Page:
Ethics and Governance

Another new dawn for gender pay gap reporting?

Apr 01, 2020
Aoife Newton assesses the prospects for gender pay gap reporting legislation as negotiations continue to form a new government.

The outgoing Government made limited progress in introducing gender pay gap reporting legislation in the Republic of Ireland, and it remains to be seen whether the next government will echo the same commitment.

Two separate Bills were initiated in the Houses of the Oireachtas in the past three years. First, the Labour party initiated a private members bill titled The Human Rights and Equality Commission (Gender Pay Gap) Information Bill 2017, and this was followed by the Gender Pay Gap (Information) Bill 2019. The latter progressed to the third committee stage of the Dáil, but as with the 2017 bill, it lapsed upon the dissolution of the Dáil in January 2020.

Although the timing of this legislation is unknown, the next government will be under pressure to advance such legislation. The European Parliament passed a non-binding resolution on 30 January 2020, which called on EU member states to strengthen their efforts to definitively close the gender pay gap by strictly enforcing the equal pay principle and adopting legislation increasing pay transparency.

The European Commission reports that the overall gender pay gap in the European Union is 16%. In her political guidelines for 2019-2024, Commission President Ursula von der Leyen committed to addressing the gender pay gap within the framework of the upcoming Gender Equality Strategy. The Commission has previously called on member states to close the gender pay gap and address barriers to the participation of women in the labour market. 

As there is an emerging consensus from the European Union to close the gender pay gap, there is, therefore, a strong possibility that the next government will introduce gender pay gap legislation to comply with the proposals outlined at a European level.
Against this backdrop, employers should start preparations at an early stage. Those who fail to act will find themselves addressing issues in the public domain under the scrutiny of the media, trade unions, their employees, and their customers.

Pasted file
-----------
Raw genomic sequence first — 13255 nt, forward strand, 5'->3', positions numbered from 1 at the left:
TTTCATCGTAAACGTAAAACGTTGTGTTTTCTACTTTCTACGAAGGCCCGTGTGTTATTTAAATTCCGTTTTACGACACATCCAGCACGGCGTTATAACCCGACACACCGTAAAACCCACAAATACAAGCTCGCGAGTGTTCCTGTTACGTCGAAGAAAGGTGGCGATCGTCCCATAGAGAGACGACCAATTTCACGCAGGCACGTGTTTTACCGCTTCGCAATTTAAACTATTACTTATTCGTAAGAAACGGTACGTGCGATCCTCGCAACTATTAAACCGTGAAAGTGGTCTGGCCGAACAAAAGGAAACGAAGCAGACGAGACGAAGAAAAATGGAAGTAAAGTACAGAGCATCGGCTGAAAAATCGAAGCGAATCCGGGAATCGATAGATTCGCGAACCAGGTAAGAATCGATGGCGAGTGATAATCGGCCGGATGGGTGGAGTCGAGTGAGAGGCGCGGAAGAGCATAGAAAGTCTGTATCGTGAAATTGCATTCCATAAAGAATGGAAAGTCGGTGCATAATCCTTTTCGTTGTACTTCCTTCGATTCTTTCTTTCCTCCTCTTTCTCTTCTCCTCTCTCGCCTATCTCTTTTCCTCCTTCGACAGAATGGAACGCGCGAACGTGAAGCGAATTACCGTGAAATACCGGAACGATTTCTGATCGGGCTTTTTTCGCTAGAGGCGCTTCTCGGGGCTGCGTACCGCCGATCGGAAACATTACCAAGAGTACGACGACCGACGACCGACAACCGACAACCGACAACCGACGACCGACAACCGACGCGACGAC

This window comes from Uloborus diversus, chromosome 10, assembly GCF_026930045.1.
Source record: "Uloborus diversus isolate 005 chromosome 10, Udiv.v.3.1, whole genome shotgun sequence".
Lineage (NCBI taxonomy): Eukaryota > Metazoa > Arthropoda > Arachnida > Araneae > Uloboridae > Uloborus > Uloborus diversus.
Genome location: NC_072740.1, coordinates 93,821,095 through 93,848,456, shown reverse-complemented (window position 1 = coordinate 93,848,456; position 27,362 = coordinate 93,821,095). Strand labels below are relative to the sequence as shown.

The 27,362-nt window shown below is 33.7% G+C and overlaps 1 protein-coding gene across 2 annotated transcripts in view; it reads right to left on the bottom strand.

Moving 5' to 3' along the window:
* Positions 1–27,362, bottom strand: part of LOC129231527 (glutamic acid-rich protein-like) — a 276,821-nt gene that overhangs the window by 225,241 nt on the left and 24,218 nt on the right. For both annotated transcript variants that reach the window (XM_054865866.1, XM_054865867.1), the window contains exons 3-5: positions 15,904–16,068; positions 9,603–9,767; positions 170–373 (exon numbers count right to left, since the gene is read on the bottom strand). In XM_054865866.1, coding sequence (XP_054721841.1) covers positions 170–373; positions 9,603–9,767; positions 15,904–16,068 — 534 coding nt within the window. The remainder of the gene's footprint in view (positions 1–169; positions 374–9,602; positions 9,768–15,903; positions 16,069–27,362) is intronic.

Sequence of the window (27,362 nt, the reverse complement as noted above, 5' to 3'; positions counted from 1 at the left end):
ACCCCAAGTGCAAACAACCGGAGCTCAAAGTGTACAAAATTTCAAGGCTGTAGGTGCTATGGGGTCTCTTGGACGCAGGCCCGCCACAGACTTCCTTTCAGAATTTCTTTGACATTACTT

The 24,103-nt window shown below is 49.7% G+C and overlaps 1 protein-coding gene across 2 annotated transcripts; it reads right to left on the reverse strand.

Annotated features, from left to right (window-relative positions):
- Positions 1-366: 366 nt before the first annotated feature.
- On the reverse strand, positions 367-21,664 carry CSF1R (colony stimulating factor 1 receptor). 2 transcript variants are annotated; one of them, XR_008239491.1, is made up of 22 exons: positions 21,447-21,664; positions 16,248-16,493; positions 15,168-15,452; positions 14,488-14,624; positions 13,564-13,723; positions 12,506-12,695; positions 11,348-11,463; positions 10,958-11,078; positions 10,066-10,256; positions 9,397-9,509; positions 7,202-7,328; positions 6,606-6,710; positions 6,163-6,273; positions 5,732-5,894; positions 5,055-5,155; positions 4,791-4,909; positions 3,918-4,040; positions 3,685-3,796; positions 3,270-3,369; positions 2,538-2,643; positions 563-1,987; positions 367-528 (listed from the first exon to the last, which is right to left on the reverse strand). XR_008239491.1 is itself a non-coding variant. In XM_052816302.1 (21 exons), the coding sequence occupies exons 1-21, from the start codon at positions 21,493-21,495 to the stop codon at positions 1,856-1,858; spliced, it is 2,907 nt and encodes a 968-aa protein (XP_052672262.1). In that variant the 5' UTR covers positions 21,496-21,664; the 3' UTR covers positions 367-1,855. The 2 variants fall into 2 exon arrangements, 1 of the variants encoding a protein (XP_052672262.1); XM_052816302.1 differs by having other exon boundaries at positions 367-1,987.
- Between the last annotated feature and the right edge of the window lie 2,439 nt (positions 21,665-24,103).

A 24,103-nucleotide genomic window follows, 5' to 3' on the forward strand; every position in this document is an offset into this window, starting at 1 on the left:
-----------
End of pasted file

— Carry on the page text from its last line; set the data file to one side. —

Organisations reporting a high gender pay gap may be viewed as being less than fully committed to pay parity, promotion, and development opportunities for women. Where a gender pay gap exists, this may negatively impact an organisation’s brand, employee relations, public reputation, and its ability to attract and retain talent.

Organisations operating within a pyramid workforce structure when it comes to gender creates a pay gap, and if such a difference is greater than that of an organisation’s peer employers, it may have some uncomfortable explaining to do to its stakeholders.

The all-important narrative

The size of the gender pay gap is important, but the accompanying explanation could distinguish progressive employers from those who are merely observing a compliance obligation. Under the Bill, employers would have been required to publish – concurrently with the percentage results – the reasons for such differences and whether they had taken any measures to eliminate or reduce the disparities. This requirement must be replicated in any new legislation, as the mere reporting of data could lead to a compliance complacency while defeating the spirit of the legislation. In contrast, employers who take the opportunity to analyse and explain their gender pay gap are likely to benefit from such transparency.

The narrative for any gap is a particularly important opportunity for employers who have a relatively large gender pay gap. The media and the public often confuse the issues of the ‘gender pay gap’ and ‘equal pay’, even though the two are very different concepts. Employers should use their narrative to minimise the risk of confusion and take the opportunity to explain the nuances or legacy issues in their organisation, which may have led to a gender pay gap. This should encourage a level of transparency that enables employees to question and challenge reward models and packages, and employers to highlight their efforts to achieve gender pay parity.
Aoife Newton is Head of Corporate Immigration and Employment Law at KPMG Ireland.